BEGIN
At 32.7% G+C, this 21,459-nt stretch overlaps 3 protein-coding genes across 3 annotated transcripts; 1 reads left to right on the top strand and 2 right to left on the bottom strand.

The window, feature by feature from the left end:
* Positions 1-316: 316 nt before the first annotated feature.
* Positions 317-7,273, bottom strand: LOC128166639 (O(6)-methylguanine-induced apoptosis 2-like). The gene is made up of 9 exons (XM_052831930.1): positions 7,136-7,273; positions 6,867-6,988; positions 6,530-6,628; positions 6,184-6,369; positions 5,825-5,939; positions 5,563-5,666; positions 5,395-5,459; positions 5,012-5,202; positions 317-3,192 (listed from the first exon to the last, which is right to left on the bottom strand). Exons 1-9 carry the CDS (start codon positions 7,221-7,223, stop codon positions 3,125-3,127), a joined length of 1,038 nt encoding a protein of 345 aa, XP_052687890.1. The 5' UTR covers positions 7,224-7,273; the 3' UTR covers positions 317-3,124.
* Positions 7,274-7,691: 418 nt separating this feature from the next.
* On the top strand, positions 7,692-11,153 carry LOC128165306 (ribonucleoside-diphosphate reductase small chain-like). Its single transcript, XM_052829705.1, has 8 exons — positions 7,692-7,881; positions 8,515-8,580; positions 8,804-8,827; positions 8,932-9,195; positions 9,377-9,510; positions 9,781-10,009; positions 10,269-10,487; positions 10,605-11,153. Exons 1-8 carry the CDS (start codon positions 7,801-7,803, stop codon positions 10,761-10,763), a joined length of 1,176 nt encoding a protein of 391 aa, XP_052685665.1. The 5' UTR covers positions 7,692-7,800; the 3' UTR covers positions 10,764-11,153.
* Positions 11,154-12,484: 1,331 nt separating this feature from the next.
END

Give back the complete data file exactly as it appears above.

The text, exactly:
At 32.7% G+C, this 21,459-nt stretch overlaps 3 protein-coding genes across 3 annotated transcripts; 1 reads left to right on the top strand and 2 right to left on the bottom strand.

The window, feature by feature from the left end:
* Positions 1-316: 316 nt before the first annotated feature.
* Positions 317-7,273, bottom strand: LOC128166639 (O(6)-methylguanine-induced apoptosis 2-like). The gene is made up of 9 exons (XM_052831930.1): positions 7,136-7,273; positions 6,867-6,988; positions 6,530-6,628; positions 6,184-6,369; positions 5,825-5,939; positions 5,563-5,666; positions 5,395-5,459; positions 5,012-5,202; positions 317-3,192 (listed from the first exon to the last, which is right to left on the bottom strand). Exons 1-9 carry the CDS (start codon positions 7,221-7,223, stop codon positions 3,125-3,127), a joined length of 1,038 nt encoding a protein of 345 aa, XP_052687890.1. The 5' UTR covers positions 7,224-7,273; the 3' UTR covers positions 317-3,124.
* Positions 7,274-7,691: 418 nt separating this feature from the next.
* On the top strand, positions 7,692-11,153 carry LOC128165306 (ribonucleoside-diphosphate reductase small chain-like). Its single transcript, XM_052829705.1, has 8 exons — positions 7,692-7,881; positions 8,515-8,580; positions 8,804-8,827; positions 8,932-9,195; positions 9,377-9,510; positions 9,781-10,009; positions 10,269-10,487; positions 10,605-11,153. Exons 1-8 carry the CDS (start codon positions 7,801-7,803, stop codon positions 10,761-10,763), a joined length of 1,176 nt encoding a protein of 391 aa, XP_052685665.1. The 5' UTR covers positions 7,692-7,800; the 3' UTR covers positions 10,764-11,153.
* Positions 11,154-12,484: 1,331 nt separating this feature from the next.